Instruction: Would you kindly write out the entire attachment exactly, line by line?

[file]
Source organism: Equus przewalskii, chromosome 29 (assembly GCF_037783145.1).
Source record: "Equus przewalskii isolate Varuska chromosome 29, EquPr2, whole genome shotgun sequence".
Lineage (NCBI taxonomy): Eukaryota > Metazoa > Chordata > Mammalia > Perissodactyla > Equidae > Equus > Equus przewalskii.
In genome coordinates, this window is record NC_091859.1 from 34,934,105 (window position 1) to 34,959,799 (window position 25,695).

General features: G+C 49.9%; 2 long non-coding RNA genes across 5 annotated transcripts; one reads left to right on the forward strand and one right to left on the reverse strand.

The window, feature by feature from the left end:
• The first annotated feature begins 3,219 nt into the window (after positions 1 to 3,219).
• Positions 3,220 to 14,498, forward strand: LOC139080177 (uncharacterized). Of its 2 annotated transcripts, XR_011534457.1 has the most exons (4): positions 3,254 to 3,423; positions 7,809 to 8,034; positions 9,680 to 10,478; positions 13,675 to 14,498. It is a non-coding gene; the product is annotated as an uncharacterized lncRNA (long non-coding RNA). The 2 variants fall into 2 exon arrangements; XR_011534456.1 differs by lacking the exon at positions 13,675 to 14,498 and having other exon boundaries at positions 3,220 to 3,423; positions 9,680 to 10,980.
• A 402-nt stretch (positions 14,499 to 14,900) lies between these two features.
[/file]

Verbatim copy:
Source organism: Equus przewalskii, chromosome 29 (assembly GCF_037783145.1).
Source record: "Equus przewalskii isolate Varuska chromosome 29, EquPr2, whole genome shotgun sequence".
Lineage (NCBI taxonomy): Eukaryota > Metazoa > Chordata > Mammalia > Perissodactyla > Equidae > Equus > Equus przewalskii.
In genome coordinates, this window is record NC_091859.1 from 34,934,105 (window position 1) to 34,959,799 (window position 25,695).

General features: G+C 49.9%; 2 long non-coding RNA genes across 5 annotated transcripts; one reads left to right on the forward strand and one right to left on the reverse strand.

The window, feature by feature from the left end:
• The first annotated feature begins 3,219 nt into the window (after positions 1 to 3,219).
• Positions 3,220 to 14,498, forward strand: LOC139080177 (uncharacterized). Of its 2 annotated transcripts, XR_011534457.1 has the most exons (4): positions 3,254 to 3,423; positions 7,809 to 8,034; positions 9,680 to 10,478; positions 13,675 to 14,498. It is a non-coding gene; the product is annotated as an uncharacterized lncRNA (long non-coding RNA). The 2 variants fall into 2 exon arrangements; XR_011534456.1 differs by lacking the exon at positions 13,675 to 14,498 and having other exon boundaries at positions 3,220 to 3,423; positions 9,680 to 10,980.
• A 402-nt stretch (positions 14,499 to 14,900) lies between these two features.